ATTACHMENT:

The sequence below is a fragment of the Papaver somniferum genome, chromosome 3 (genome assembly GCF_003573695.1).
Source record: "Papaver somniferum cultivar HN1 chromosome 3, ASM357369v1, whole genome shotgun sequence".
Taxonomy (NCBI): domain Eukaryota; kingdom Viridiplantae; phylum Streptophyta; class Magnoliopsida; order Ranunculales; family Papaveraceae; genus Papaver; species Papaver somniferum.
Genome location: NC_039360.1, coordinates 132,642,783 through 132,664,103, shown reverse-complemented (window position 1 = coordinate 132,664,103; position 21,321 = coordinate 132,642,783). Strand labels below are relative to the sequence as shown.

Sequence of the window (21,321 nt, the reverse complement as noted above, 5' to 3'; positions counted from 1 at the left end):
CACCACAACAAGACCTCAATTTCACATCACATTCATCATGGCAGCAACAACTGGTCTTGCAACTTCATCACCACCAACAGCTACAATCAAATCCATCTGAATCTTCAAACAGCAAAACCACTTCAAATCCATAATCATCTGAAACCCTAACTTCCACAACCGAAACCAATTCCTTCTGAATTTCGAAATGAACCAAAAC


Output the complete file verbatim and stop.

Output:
The sequence below is a fragment of the Papaver somniferum genome, chromosome 3 (genome assembly GCF_003573695.1).
Source record: "Papaver somniferum cultivar HN1 chromosome 3, ASM357369v1, whole genome shotgun sequence".
Taxonomy (NCBI): domain Eukaryota; kingdom Viridiplantae; phylum Streptophyta; class Magnoliopsida; order Ranunculales; family Papaveraceae; genus Papaver; species Papaver somniferum.
Genome location: NC_039360.1, coordinates 132,642,783 through 132,664,103, shown reverse-complemented (window position 1 = coordinate 132,664,103; position 21,321 = coordinate 132,642,783). Strand labels below are relative to the sequence as shown.

Sequence of the window (21,321 nt, the reverse complement as noted above, 5' to 3'; positions counted from 1 at the left end):
CACCACAACAAGACCTCAATTTCACATCACATTCATCATGGCAGCAACAACTGGTCTTGCAACTTCATCACCACCAACAGCTACAATCAAATCCATCTGAATCTTCAAACAGCAAAACCACTTCAAATCCATAATCATCTGAAACCCTAACTTCCACAACCGAAACCAATTCCTTCTGAATTTCGAAATGAACCAAAAC